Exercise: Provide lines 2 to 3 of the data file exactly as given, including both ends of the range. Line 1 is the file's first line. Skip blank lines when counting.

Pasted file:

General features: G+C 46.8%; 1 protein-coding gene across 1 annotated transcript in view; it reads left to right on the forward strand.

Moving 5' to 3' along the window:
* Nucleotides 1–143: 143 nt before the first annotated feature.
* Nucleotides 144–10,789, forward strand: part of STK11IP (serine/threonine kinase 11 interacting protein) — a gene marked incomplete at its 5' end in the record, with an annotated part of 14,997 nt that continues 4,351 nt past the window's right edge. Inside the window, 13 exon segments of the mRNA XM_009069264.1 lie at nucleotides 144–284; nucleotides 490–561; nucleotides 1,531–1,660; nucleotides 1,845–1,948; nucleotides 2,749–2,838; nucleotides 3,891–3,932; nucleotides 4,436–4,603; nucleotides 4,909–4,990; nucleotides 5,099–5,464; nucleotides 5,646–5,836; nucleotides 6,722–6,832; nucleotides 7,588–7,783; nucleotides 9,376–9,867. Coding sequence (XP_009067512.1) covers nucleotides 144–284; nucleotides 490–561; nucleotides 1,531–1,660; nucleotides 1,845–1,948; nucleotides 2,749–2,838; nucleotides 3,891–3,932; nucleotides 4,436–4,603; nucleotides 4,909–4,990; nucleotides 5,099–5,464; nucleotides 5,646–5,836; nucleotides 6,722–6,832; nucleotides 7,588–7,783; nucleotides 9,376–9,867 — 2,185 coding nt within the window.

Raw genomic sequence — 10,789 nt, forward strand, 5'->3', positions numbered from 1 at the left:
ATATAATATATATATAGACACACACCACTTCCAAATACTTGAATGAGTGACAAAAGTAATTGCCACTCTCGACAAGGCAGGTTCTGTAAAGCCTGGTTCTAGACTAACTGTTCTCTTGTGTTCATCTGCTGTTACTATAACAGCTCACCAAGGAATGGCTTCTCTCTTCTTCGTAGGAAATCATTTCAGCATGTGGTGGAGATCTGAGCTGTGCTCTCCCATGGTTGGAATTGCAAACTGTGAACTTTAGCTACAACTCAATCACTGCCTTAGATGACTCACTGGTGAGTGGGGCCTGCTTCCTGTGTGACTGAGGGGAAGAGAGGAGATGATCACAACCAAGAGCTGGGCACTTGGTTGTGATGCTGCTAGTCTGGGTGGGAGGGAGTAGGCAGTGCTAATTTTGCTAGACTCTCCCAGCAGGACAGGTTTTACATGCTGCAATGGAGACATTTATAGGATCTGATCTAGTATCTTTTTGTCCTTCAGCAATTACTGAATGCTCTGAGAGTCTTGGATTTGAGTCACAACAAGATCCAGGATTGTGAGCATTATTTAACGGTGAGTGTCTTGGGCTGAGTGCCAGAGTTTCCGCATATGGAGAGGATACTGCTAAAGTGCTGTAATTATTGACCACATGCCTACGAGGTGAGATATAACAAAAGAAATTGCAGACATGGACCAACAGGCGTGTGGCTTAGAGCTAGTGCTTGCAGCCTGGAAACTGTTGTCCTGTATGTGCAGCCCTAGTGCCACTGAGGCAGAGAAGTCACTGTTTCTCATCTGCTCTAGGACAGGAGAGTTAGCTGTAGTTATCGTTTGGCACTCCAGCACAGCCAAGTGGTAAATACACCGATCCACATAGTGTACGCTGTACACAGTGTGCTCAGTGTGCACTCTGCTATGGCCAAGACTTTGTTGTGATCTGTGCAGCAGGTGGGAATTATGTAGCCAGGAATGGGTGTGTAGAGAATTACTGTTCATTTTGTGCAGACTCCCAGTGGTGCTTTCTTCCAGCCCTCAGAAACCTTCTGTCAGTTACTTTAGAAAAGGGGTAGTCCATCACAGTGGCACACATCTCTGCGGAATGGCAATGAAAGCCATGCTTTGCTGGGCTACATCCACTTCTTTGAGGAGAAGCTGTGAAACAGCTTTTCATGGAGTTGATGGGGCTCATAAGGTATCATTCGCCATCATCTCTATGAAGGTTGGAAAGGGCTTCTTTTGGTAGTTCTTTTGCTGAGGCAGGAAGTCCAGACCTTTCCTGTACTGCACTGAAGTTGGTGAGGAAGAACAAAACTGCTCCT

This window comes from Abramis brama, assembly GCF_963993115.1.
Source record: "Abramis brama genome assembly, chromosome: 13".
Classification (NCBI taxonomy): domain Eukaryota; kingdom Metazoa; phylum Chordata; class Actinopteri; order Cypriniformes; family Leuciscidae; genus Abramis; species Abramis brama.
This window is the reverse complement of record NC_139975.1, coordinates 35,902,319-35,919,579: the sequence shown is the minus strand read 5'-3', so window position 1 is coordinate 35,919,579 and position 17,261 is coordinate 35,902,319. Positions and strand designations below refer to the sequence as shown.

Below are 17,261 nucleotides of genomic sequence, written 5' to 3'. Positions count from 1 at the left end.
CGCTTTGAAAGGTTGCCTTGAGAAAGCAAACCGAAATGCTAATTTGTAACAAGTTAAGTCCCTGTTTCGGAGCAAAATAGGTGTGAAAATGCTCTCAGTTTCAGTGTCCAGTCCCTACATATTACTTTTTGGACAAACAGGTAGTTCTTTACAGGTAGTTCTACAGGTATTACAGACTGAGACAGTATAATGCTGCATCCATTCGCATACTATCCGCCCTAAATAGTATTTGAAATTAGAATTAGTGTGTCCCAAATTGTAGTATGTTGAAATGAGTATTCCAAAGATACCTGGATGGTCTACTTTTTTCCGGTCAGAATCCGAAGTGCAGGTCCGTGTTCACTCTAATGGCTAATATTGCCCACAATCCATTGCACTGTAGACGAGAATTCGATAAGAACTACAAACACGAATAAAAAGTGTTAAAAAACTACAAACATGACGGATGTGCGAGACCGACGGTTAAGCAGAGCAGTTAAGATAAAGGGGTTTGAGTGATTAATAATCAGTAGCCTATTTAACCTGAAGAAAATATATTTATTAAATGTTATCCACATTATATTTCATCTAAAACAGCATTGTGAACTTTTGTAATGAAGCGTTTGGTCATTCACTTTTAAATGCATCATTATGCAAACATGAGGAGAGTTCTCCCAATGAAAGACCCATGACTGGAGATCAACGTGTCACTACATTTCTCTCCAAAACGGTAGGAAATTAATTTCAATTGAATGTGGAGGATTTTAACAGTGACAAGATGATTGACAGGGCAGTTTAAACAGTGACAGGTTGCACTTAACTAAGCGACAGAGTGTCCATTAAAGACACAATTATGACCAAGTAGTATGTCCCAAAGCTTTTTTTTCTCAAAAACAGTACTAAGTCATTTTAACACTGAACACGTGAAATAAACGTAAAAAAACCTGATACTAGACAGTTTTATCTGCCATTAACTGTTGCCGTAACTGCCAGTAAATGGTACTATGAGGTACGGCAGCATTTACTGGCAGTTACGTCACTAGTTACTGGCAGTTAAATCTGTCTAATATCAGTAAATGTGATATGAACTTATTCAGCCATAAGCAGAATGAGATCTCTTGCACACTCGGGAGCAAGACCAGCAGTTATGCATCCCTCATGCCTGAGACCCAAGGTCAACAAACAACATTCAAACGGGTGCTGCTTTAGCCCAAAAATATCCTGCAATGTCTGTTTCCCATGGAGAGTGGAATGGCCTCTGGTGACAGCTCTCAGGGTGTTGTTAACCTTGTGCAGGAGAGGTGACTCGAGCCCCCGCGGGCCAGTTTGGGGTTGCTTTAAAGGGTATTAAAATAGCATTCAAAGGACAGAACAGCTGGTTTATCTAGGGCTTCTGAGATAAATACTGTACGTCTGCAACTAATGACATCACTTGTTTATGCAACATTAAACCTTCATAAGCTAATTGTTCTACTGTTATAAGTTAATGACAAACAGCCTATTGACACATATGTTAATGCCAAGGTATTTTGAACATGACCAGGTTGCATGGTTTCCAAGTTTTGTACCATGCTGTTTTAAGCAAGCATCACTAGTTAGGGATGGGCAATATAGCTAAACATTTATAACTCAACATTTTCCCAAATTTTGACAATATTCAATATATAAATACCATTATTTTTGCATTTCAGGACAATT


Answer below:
Moving 5' to 3' along the window:
* Nucleotides 1–143: 143 nt before the first annotated feature.